Las Vegas Architecture

By now most of you know that our favorite book on Las Vegas Architecture is Alan Hess's
"Viva Las Vegas: After Hours Architecture" but it's not the only one.  "Learning From Las Vegas"  was published over thirty years ago and a group of architecture students are descending upon the Strip to see what has changed since the book was published in the early 1970s.

Joe Brown writes in the Las Vegas Sun:

“Less is a bore,” proclaimed the little book about Las Vegas architecture.

When it was first published nearly 40 years ago, “Learning From Las Vegas” was called “an assault,” “a dangerous book.” Lauding the city’s “messy vitality,” it put Vegas on the architectural map and generated a healthy controversy, calling for architects to be less elitist and more receptive to the unself-conscious tastes and values of ordinary people, reversing the modernist decree that “less is more.”

The authors were architects Robert Venturi and Denise Scott Brown, Venturi’s wife and partner, and Steven Izenour, now deceased, writing when Las Vegas was well on its way to becoming the architectural marvel — or monstrosity — it is today.

It’s time for a new look at Las Vegas.

Next week 10 Yale University architecture students, led by Washington, D.C.-based architect David M. Schwarz, will fly in to study the Strip’s shopping areas and entertainment centers. Schwarz, who is designing the $360 million Smith Center for the Performing Arts for Las Vegas’ downtown, is calling the study “Learning in Las Vegas.” The intent is to produce another significant book on the Strip. Schwarz has been contracted by Harrah’s to master plan its Strip properties and, not coincidentally, the Yale group will use Harrah’s mile on Las Vegas Boulevard as its study case — the problem of Las Vegas.

In an architectural design studio, Schwarz says, “you give the students a problem, and they design to solve the problem. It’s pretending you are the client and they are the architect. Our design problem is for a piece of the Strip. But we’re going to spend a lot of time looking at downtown to understand the origins of Las Vegas’ architectural pattern.”

In their 1972 book, Venturi and Scott Brown summarized the 1968 research study of the Las Vegas Strip they taught at Yale’s School of Architecture and Planning. Architects and students analyzed Vegas’ unique uses of signage, space, lighting, transportation and building design to communicate and promote.

“Learning From Las Vegas” was controversial on arrival, and remains influential — it is still discussed and debated.

“It inverts the ideas that many have based their professional lives upon,” The Ohio Review said about it at the time. “It threatens those things that we use to distinguish the distance between us, the cultured, and them, the vulgar. It is difficult to accept the idea of the citizens of our ‘know-nothing culture’ knowing more about the world they live in than the trained cultural architect and their insolence in preferring it.”

The architects/authors coined the terms “duck” and “decorated shed,” concepts still used by architects.

“Ducks” are literalism in advertising, buildings whose shapes are meant to communicate the activity going on inside (named after a Long Island roadside poultry shop shaped like a duck). Think of buildings shaped like hot dogs, pyramids and cityscapes.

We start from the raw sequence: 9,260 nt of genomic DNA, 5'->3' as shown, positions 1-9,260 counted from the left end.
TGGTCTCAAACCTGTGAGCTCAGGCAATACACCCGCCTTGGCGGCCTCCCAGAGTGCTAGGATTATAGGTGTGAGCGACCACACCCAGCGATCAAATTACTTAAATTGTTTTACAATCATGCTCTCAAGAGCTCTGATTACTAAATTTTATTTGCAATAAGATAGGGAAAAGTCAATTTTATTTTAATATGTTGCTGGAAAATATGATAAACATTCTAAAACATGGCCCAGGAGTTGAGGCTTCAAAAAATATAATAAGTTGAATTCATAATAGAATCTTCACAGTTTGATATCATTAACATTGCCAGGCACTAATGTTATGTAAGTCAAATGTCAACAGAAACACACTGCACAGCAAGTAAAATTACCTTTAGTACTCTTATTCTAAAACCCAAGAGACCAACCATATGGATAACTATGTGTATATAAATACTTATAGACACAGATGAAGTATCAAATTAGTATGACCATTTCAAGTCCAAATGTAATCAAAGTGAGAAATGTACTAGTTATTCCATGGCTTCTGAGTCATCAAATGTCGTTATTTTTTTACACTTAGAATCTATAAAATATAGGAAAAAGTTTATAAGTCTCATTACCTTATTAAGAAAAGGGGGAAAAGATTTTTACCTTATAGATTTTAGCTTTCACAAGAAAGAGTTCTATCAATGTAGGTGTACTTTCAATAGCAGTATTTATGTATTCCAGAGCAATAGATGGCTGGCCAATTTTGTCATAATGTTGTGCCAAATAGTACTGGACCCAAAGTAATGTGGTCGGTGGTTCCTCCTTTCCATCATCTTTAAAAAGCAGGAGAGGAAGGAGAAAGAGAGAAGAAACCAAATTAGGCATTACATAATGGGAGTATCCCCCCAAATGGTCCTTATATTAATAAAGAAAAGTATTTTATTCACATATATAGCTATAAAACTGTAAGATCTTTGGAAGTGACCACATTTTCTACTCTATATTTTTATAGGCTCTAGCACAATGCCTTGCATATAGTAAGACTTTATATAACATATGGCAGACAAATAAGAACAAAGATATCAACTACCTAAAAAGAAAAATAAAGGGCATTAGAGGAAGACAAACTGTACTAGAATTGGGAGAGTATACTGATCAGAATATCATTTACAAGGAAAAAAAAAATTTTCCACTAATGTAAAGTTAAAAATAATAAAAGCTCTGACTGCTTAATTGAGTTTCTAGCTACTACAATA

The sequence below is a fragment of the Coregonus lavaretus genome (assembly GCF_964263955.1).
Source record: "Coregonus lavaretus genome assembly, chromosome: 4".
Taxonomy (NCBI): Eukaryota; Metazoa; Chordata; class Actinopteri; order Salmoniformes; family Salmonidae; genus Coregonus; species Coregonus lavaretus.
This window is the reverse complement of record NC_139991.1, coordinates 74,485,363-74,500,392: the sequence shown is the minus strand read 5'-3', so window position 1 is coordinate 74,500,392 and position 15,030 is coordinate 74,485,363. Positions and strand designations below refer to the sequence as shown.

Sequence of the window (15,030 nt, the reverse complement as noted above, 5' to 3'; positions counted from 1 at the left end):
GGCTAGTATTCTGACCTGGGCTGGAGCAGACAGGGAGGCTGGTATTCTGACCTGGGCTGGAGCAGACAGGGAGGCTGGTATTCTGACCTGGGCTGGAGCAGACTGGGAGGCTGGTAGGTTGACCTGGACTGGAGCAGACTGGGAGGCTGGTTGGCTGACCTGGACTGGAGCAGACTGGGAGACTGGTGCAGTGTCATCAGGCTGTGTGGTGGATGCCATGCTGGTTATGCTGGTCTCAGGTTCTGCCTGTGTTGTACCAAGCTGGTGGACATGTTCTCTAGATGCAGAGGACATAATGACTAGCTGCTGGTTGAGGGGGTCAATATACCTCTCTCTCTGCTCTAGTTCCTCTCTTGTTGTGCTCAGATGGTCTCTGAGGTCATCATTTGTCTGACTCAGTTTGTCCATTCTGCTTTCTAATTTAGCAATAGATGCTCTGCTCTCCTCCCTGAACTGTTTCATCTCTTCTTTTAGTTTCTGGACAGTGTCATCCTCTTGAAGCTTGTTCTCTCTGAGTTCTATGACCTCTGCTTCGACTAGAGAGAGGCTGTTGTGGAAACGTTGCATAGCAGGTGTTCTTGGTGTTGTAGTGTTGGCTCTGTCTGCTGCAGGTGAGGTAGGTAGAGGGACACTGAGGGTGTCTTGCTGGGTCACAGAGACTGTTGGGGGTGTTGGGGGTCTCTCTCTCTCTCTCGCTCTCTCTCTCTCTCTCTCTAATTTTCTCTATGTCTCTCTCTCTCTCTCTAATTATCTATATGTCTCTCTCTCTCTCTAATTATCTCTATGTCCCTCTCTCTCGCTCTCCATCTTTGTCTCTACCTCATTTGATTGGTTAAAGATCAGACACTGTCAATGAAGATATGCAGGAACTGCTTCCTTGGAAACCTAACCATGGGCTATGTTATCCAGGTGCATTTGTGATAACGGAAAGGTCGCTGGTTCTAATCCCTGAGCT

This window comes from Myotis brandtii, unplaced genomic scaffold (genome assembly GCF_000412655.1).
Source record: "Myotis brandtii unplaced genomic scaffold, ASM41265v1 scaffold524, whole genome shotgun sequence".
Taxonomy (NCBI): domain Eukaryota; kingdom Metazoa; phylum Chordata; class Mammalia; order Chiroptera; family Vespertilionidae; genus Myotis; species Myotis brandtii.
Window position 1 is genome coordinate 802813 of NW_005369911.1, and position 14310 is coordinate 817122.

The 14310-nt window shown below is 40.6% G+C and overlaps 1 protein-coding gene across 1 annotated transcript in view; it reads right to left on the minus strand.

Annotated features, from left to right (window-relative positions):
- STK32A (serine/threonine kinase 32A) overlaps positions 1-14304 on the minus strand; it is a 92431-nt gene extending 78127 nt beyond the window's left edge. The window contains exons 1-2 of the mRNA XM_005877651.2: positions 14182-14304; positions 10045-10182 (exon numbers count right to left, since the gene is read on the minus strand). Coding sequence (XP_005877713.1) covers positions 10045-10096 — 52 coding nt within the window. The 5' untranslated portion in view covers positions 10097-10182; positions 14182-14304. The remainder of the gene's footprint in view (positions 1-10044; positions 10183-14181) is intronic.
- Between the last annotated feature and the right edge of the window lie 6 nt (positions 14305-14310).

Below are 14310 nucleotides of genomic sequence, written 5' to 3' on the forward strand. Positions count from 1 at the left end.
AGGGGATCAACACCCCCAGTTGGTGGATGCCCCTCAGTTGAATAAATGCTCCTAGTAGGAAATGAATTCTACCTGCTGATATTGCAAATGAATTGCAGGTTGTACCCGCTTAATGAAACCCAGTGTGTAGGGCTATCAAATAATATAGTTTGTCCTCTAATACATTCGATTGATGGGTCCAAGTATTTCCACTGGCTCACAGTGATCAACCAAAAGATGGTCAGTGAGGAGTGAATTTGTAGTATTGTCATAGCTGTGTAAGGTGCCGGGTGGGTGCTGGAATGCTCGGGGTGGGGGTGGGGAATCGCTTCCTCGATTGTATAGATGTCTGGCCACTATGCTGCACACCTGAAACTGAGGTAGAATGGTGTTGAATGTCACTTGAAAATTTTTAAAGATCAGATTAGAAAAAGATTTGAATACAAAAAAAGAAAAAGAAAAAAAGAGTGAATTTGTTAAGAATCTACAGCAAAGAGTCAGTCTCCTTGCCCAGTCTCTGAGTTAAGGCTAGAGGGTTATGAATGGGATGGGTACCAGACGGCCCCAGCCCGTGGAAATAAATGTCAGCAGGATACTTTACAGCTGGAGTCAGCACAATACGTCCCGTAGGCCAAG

“Decorated sheds” are mundane structures — casinos, hotels, restaurants — with large-scale decorations, text or obvious symbols to tell a quickly moving passer-by what’s within an otherwise bland big box. Think of just about any casino-resort not among the ducks.

In the decades since Venturi and Scott Brown were here, the desert city has continued to sprawl and erupt horizontally and vertically. The gambling mecca now derives most of its revenue from nongaming ventures — shopping, dining, entertainment. There are pyramids and castles, towering electronic displays, simulacrums of Paris and Venice and New York.

“I think that book really did capture one aspect of the American-built environment,” Schwarz says. “But I don’t think it’s sufficiently judgmental. I think that many Strip centers have been built under the guise of decorated sheds. And the book doesn’t talk about having sufficient responsibility in what we build, how we build and how we make place.”

What Venturi and Scott Brown did, Schwarz says, was take a look at Las Vegas and ask, “What does the rest of the world have to learn from what’s happened in Las Vegas?”

“It occurred to me that the rest of the world has changed a lot — as has Las Vegas — in the last 40 years,” says Schwarz, who is the Davenport visiting professor at Yale. “And that it would be very interesting to take a look at what Las Vegas ought to be learning from the rest of the world. And how you would convert the past 40 years of Las Vegas, knowing what we know now from the rest of the world, into the Las Vegas of the future.”

Schwarz says he expects many fascinating questions to arise. For starters: Should open areas on the Strip be developed and how should infill projects be built? How do you facilitate pedestrian-friendly streets? What is the role of adaptive reuse, and these days, when we’re much more concerned about sustainability, is it wasteful to keep tearing buildings down and building new ones? And how does all of this fit into the ethos of the 21st century?

“There are a gazillion experts on this,” says Schwarz, noting that students will meet with Boyd Gaming kingpin Bill Boyd, MGM Mirage’s Alan Feldman, and Harrah’s chief executive, Gary Loveman, and vice chairman, Charles Atwood, who will give a talk called “Follow the Money: Sex, Greed and Architecture in Las Vegas.” Students will visit Venturi and Scott Brown in Philadelphia.

And, of course, they’ll see the Cher and Cirque shows.